President Donald Trump recently announced a partial trade deal with China, calling it “the greatest and biggest deal ever made for our Great Patriot Farmers in the history of our Country.”
Although lacking written details, it came three weeks after he stated Sept. 20, “We’re looking for a complete deal. I’m not looking for a partial deal.”
Unlike other failed trade truces — one announced last December in Buenos Aires and another in June in Japan — it may survive out of mutual necessity.
Trump stated China would buy $40 billion to $50 billion worth of U.S. agricultural products, while he would suspend another tariff increase — to 30 percent, up from 25 percent — on $250 billion in goods imported from China.
China purchased $24 billion in farm products before the trade war began in March 2018. Since then, soybean exports have dropped 74 percent to $3.1 billion, pork 21 percent to $852 million and dairy products are down 50 percent.
Iowa is the leading U.S. exporter of pork — a staple of the Chinese diet — and China has a desperate need. African swine fever has wiped out nearly half of its hogs — 300 million to 350 million.
Iowa is second in U.S. soybean production. The timing of the deal will be critical. If it occurs too long after the current harvest and into the winter and spring, China may look again to South America to fill its needs.
Chinese food prices have soared. Along with the Hong Kong protests, that’s testing the leadership of President Xi Jinping.
He recently wrote to Trump, “I attach great importance to your concerns on agricultural products. Recently, Chinese companies involved have accelerated purchases of American agricultural products, including soybeans and pork.”
The Trump administration has provided farmers with $28 billion in aid the past two years to ease their financial strains, which have reverberated on local economies.
New York University economist Michael Waugh found that counties hardest hit by the loss of farm exports had a decline in auto sales, a 3.8 percent drop in consumption growth and a decrease in employment growth. John Deere and Navistar (formerly International Harvester) are among those announcing layoffs.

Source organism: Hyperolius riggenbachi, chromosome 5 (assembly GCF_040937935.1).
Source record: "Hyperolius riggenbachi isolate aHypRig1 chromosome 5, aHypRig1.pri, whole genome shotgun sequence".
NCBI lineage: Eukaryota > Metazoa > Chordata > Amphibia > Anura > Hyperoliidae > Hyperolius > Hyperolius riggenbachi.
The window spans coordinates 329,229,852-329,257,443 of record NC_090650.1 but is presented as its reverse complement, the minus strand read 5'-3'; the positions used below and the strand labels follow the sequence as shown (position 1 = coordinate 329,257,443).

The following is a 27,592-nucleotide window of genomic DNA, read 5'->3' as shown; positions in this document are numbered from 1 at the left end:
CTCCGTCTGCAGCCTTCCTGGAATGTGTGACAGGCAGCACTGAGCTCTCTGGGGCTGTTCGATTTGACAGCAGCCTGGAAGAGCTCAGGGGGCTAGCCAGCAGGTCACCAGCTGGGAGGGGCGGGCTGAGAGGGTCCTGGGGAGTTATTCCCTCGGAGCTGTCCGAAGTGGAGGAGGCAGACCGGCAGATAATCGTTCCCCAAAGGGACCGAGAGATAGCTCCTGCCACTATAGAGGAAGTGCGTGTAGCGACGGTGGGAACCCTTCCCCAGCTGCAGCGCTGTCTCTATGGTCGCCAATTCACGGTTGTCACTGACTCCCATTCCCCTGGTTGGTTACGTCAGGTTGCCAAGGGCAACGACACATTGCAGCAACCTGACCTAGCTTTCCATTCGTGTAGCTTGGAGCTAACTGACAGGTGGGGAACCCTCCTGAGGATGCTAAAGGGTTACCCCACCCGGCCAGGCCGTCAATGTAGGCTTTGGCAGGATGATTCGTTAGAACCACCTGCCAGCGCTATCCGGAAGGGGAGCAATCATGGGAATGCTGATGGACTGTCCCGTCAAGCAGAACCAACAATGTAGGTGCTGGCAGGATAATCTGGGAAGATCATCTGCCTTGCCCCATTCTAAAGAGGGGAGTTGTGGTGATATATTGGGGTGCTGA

The economy has been Trump’s greatest strength up until now, but a consumer backlash could occur if higher tariffs boost prices during the holiday shopping season.
China doesn’t pay the tariff “tax” — U.S. importers do — an extra $50 billion through the first six months of this year. What can’t be absorbed is passed along as price hikes or decreases in product quality and quantity.
The Institute for Supply Management’s manufacturing index in September fell to its lowest mark in a decade, a precursor to a possible contraction, while business investment also declined. Manufacturing jobs grew by 22,000 per month after passage of the 2017 tax reform act, bringing unemployment to its lowest point in nearly a quarter century, but have eased to 5,000 monthly.
China also is losing factory jobs as U.S. businesses relocate, often elsewhere in Southeast Asia rather than stateside.
Trump deserves credit for confronting China on coercing technology sharing by demanding foreign companies enter into joint partnerships in some industries, currency manipulation, subsidies for state-owned businesses and cybertheft.
We have argued that going unilaterally, while alienating allies with tariffs of steel and aluminum, was wrongheaded and misjudged the consequences.
On March 2, 2018, Trump’s economic advisor Peter Navarro dismissed any blowback, telling Fox Business, “I don’t believe any country in the world is going to retaliate for the simple reason that we are the most lucrative and biggest market in the world.” Trump tweeted, “Trade wars are good, and easy to win.”
The Obama administration designed the Trans-Pacific Partnership to confront China, but Trump pulled out three days into office. Liberal Democrats also opposed the pact, citing environmental and labor concerns, although it’s an improvement over the North American Free Trade Agreement.
When Trump called his trade deal with Japan in late September “a game changer for our farmers and our ranchers,” a CNBC analysis found it either mirrored TPP provisions or fell short, although U.S. pork, beef and grain (notably ethanol) fared well.
CNBC also noted Trump’s trade wars have “pushed our trading partners to sign trade deal agreements — not with us, but with one another. The list includes Japan and Europe, Europe and the Mercosur zone in South America, and Europe and Mexico.”
Meanwhile, China hiked tariffs against U.S. goods from 8 percent to 20.7 percent, but lowered them against other countries from 8 percent to 6.7 percent.
For the sake of U.S. farmers and the local economies they anchor, we hope this latest trade announcement isn’t more false hope.
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